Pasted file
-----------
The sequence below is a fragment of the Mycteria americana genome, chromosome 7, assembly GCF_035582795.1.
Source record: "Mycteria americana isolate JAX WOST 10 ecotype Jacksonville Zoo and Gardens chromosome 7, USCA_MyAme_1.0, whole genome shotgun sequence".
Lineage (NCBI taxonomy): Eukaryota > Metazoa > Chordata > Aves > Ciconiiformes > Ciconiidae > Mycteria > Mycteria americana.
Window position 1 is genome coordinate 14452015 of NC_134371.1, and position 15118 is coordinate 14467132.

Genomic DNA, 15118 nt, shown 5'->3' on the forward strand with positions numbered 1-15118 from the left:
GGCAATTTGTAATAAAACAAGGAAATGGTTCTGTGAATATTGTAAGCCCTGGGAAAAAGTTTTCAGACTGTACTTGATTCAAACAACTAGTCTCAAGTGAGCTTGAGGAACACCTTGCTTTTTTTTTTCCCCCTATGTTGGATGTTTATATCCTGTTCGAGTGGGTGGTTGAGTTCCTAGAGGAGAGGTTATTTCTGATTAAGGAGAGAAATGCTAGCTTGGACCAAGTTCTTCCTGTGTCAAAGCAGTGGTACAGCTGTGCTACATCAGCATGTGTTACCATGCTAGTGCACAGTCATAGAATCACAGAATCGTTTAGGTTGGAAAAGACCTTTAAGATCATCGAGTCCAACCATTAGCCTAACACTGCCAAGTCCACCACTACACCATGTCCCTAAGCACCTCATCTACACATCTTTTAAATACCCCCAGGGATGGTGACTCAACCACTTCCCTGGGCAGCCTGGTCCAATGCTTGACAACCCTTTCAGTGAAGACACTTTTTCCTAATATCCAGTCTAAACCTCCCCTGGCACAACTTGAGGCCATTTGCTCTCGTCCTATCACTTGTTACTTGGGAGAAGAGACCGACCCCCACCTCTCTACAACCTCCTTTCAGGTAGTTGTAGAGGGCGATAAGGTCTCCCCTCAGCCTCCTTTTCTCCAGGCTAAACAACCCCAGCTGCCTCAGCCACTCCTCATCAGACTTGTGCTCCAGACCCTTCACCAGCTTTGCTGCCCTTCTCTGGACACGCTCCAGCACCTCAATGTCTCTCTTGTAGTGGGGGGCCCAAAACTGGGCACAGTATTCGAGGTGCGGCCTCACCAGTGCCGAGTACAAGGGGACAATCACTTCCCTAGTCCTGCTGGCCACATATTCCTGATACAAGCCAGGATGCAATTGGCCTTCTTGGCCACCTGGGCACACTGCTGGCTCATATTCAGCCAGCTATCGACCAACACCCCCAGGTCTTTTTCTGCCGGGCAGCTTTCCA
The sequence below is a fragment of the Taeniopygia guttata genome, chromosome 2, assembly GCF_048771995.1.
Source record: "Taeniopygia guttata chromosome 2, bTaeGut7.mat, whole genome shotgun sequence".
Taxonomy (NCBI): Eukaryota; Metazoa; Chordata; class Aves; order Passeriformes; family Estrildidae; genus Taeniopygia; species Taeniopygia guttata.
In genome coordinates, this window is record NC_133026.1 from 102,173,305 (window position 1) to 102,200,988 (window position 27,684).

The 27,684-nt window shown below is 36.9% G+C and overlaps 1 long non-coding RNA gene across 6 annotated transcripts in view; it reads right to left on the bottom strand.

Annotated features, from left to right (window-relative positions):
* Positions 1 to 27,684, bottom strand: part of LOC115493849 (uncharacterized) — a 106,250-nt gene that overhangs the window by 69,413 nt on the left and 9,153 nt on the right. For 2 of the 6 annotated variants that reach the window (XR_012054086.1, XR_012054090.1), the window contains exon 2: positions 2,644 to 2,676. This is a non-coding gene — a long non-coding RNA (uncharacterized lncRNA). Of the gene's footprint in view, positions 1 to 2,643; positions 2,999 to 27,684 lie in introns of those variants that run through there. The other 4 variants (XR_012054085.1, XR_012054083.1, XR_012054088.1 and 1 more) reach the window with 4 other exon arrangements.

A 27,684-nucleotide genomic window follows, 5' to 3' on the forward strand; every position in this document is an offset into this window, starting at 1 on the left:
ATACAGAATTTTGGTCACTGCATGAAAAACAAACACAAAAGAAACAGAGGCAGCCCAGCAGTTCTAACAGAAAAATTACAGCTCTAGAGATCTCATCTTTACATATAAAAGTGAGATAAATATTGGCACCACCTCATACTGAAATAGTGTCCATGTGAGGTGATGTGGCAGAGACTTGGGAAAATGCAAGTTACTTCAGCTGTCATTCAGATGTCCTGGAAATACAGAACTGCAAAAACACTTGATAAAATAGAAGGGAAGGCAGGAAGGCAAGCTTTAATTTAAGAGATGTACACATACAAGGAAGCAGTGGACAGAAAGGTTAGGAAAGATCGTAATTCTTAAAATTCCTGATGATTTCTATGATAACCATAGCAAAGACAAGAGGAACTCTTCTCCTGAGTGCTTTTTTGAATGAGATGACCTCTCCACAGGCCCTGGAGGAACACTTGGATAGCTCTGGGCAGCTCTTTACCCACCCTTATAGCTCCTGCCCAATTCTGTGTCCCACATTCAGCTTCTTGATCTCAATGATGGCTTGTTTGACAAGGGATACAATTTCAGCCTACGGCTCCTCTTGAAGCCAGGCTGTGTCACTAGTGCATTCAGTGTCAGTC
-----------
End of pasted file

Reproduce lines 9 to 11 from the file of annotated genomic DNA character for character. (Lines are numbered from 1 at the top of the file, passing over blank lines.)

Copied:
Taxonomy (NCBI): Eukaryota; Metazoa; Chordata; class Aves; order Passeriformes; family Estrildidae; genus Taeniopygia; species Taeniopygia guttata.
In genome coordinates, this window is record NC_133026.1 from 102,173,305 (window position 1) to 102,200,988 (window position 27,684).

The 27,684-nt window shown below is 36.9% G+C and overlaps 1 long non-coding RNA gene across 6 annotated transcripts in view; it reads right to left on the bottom strand.